Date object - when is 12:00 AM?

A Date object stores the number of seconds since 12:00 AM on 1 Jan 1904. Hopefully this means since midnight on that day (i.e. 00:00) but I can’t be sure as officially, 12:00 AM is ambiguous (see the National Physical Laboratory website http://www.npl.co.uk/reference/faqs/is-midnight-12-am-or-12-pm-faq-time), where it states “There are no standards established for the meaning of 12 a.m. and 12 p.m.”

As the NPL says “… to avoid confusion it is always better to use the 24-hour clock, when … 24:00 Sunday or 00:00 Monday both mean 12 midnight Sunday/Monday”

Please remove this ambiguity.

thanks,
Richard

create a date object with a time of 12am and then change its minutes = minutes -1
and then see if the date object is now set to the day before.

Remember: AM/PM is not used everywhere in the world…

I think you are talking about:
https://documentation.xojo.com/index.php/Date

and you want it to change to:

@Paul Lefebvre can change that. Maybe even add something like:

Dim d as new date(1904, 1, 1, 0, 0, 0)  // Total Seconds equal 0

Note: to people don’t understanding the issue, in some countries that use AM/PM, AM could be used as 00:00 for that day (as the Date document use it), or 24:00 for that day (this way 0 Total Seconds will be 00:00 hrs, January 2, 1904).

I’m curious …
So how do other parts of the world differentiate between before “mid-day” and after? I assume they don’t use a 24 hour clock?

[quote=423340:@Alberto De Poo]I think you are talking about:
https://documentation.xojo.com/index.php/Date

and you want it to change to:

@Paul Lefebvre can change that. Maybe even add something like:

Dim d as new date(1904, 1, 1, 0, 0, 0)  // Total Seconds equal 0

Note: to people don’t understanding the issue, in some countries that use AM/PM, AM could be used as 00:00 for that day (as the Date document use it), or 24:00 for that day (this way 0 Total Seconds will be 00:00 hrs, January 2, 1904).[/quote]

note that even on a 24 hour clock 00:00:00 and 24:00:00 denote “midnight”

That said the base date is midnight, 00:00:00 January 1, 1904.

That’s the problem, “midnight”.
For me, midnight February 1, 2019 = Tonight = 00:00:00 February 2, 2019

If you decide to change the information, please just use: 00:00:00 January 1, 1904 (without midnight)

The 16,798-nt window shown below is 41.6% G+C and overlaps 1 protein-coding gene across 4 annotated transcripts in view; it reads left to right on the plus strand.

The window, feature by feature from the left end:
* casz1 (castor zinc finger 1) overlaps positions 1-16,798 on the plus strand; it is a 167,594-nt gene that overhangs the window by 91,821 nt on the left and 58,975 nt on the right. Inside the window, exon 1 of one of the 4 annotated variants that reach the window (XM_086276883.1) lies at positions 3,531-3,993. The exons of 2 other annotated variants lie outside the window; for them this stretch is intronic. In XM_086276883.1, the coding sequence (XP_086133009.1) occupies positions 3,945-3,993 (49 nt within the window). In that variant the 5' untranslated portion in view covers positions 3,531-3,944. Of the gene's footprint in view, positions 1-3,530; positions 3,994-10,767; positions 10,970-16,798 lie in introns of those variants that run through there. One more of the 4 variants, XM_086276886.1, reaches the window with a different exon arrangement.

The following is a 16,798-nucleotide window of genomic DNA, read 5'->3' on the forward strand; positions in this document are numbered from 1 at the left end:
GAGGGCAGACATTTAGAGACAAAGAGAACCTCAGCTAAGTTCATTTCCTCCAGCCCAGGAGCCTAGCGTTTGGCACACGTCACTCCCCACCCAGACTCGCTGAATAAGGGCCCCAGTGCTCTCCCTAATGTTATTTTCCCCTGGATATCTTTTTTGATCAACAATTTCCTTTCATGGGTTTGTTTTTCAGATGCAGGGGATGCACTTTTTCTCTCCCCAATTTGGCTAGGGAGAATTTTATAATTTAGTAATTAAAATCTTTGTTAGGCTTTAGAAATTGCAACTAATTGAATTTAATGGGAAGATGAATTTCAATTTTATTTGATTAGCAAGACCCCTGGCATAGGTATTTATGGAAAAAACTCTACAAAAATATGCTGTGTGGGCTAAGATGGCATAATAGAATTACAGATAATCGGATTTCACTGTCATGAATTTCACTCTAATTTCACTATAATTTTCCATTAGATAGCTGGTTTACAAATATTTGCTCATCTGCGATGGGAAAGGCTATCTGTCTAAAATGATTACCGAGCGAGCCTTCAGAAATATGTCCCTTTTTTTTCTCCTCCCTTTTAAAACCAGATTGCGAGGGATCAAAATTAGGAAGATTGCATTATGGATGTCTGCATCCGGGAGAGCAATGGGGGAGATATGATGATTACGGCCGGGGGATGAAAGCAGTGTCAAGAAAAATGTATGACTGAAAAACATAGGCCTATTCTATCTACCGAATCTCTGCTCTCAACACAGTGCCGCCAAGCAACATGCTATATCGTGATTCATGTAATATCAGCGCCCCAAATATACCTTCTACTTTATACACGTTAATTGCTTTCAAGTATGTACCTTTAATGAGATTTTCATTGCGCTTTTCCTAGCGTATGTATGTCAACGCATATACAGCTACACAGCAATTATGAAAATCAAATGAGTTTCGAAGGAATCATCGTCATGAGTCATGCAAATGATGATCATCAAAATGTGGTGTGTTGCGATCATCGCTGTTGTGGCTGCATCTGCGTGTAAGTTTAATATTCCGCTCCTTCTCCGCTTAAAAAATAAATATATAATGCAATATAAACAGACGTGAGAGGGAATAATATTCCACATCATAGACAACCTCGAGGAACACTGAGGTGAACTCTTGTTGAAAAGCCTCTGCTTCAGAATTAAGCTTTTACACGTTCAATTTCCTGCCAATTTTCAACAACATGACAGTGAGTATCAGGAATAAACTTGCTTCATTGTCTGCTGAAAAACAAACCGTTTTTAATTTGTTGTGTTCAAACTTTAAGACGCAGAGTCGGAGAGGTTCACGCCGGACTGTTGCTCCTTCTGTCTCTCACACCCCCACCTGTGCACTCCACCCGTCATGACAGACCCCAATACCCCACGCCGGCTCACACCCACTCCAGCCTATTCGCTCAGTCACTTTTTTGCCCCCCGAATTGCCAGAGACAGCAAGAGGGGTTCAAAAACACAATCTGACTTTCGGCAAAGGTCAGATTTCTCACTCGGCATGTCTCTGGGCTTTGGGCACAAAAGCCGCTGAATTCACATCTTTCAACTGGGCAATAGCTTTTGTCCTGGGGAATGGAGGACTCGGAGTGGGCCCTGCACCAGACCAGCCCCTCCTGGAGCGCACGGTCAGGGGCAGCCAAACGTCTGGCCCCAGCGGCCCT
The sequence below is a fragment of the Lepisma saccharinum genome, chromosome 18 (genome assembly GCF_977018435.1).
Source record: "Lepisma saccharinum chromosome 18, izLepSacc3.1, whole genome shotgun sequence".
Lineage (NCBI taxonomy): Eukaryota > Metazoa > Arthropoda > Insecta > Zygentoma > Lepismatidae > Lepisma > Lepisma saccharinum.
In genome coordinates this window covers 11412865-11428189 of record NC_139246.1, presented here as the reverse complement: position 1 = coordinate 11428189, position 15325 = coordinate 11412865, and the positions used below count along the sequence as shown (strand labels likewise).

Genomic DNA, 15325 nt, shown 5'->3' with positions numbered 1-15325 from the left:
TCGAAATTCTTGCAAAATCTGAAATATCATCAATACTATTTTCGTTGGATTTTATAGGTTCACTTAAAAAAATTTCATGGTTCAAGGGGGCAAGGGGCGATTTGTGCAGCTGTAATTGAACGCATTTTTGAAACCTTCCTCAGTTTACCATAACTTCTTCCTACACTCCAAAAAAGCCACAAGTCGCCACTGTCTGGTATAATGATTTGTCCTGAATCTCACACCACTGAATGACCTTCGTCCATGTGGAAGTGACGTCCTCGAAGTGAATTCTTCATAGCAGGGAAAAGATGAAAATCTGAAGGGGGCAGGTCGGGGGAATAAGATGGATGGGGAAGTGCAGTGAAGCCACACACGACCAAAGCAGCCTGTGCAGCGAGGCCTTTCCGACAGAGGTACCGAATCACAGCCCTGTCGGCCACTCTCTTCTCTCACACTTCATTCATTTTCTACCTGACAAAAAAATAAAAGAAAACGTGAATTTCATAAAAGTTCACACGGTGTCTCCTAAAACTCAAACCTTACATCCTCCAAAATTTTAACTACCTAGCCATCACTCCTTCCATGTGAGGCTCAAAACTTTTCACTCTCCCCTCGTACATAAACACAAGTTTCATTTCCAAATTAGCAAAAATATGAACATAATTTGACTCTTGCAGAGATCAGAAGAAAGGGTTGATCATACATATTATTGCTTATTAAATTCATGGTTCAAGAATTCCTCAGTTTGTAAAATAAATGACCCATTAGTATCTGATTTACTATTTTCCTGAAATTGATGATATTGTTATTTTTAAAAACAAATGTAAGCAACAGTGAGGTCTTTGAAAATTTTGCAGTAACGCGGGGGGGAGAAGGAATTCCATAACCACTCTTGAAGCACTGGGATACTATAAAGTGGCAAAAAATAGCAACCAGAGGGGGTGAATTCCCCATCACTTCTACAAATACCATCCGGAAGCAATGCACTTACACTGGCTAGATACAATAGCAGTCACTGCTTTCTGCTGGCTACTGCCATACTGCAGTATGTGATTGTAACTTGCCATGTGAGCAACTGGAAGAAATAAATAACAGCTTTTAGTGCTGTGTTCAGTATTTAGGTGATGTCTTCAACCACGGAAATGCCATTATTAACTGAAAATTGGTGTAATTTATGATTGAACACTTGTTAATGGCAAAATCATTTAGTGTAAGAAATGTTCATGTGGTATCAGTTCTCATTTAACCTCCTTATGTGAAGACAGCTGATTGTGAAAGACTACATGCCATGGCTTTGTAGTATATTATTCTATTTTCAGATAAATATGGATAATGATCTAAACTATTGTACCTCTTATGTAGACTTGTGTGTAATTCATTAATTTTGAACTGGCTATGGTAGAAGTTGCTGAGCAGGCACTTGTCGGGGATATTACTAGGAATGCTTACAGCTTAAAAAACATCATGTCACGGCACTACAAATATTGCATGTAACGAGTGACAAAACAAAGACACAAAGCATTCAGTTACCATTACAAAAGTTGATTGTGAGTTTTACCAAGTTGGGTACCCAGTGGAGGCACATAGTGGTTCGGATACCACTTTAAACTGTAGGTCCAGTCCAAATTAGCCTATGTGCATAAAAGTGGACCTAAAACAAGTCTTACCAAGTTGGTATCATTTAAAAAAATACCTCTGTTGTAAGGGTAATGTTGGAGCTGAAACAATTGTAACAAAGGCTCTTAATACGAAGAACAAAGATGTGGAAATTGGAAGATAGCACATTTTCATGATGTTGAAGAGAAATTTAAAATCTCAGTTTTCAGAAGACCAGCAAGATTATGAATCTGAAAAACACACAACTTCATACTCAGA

Look now.

Thank you Norman for taking the time to open a feature request feedback://showreport?report_id=54819

Thank you Paul for updating the docs.

Thank you Kem.

You’re welcome.

– Not Paul

:stuck_out_tongue:

Norm added some comments to the case - for clarification.

I am unable to add information to that case, but after 23:59:59 comes 00:00:00. 24:00:00 is not a real time.
https://stackoverflow.com/a/13060541/6047977

More info. can be found here:

https://en.wikipedia.org/wiki/ISO_8601#Times

Date will never return 24:00:00 as the time. I stand by what I said.

dim dt as new Date
dt.Month = 1
dt.Day = 31
dt.Second = 0
dt.Minute = 0
dt.Hour = 24

break

And being ex-military involved with multi-nation communication, I can also add weight to the fact that there is no such time in any global, official communication of 24:00:00. There is 23:59:59 and the next second is 00:00:00.

I have worked as a contractor for the Air Force for 15 years and never used 24:00:00 in communication, it is always 23:59:59 or 00:00:00, there is no 24:00:00

So, basically, the time is a zero-based variable where:

For theTime = 00:00:00 to (24:00:00 - 00:00:01) WasteTime() End For
:slight_smile:

[quote]Dave S: I’m curious …
So how do other parts of the world differentiate between before “mid-day” and after? I assume they don’t use a 24 hour clock?[/quote]
Actually they do. The 24 hour clock is used in everyday speech in a wide range of countries and languages.

As for the existence or otherwise of 24:00:00, please check the NPL web-page I quoted in the OP. According to them (and they are the people responsible for physical standards in the UK, and whom we can therefore assume to be authoritative), it does exist, and is the same instant as 00:00:00 the following day (and therefore completely redundant). The reason it is not used is because it’s redundant, not because it doesn’t exist.

Thanks Kem for the update to the documentation which removes the ambiguity.

cheers,
Richard

[quote=423341:@Dave S]I’m curious …
So how do other parts of the world differentiate between before “mid-day” and after? I assume they don’t use a 24 hour clock?[/quote]
If I am using a digital time (always the case on a computer) I always use a 24 hour clock, and never use am or pm. In everyday speech I might, and of course the wall (analogue) clock is a 12 hour clock.

So on my menubar it now says Sat 2 Feb 18:57:04.

[quote=423485:@Richard Francis]Actually they do. The 24 hour clock is used in everyday speech in a wide range of countries and languages.

As for the existence or otherwise of 24:00:00, please check the NPL web-page I quoted in the OP. According to them (and they are the people responsible for physical standards in the UK, and whom we can therefore assume to be authoritative), it does exist, and is the same instant as 00:00:00 the following day (and therefore completely redundant). The reason it is not used is because it’s redundant, not because it doesn’t exist.

Thanks Kem for the update to the documentation which removes the ambiguity.

cheers,
Richard[/quote]

Not only does it exist there is also the very real possibility of having a valid time that is 23:59:60 should a positive leap second need to be added. ISO 8601 and NPL both make note of this possibility. There is also the possibility that a negative leap second needs to be added which could result in the time going from 23:59:58 to 24:00:00. Such fun!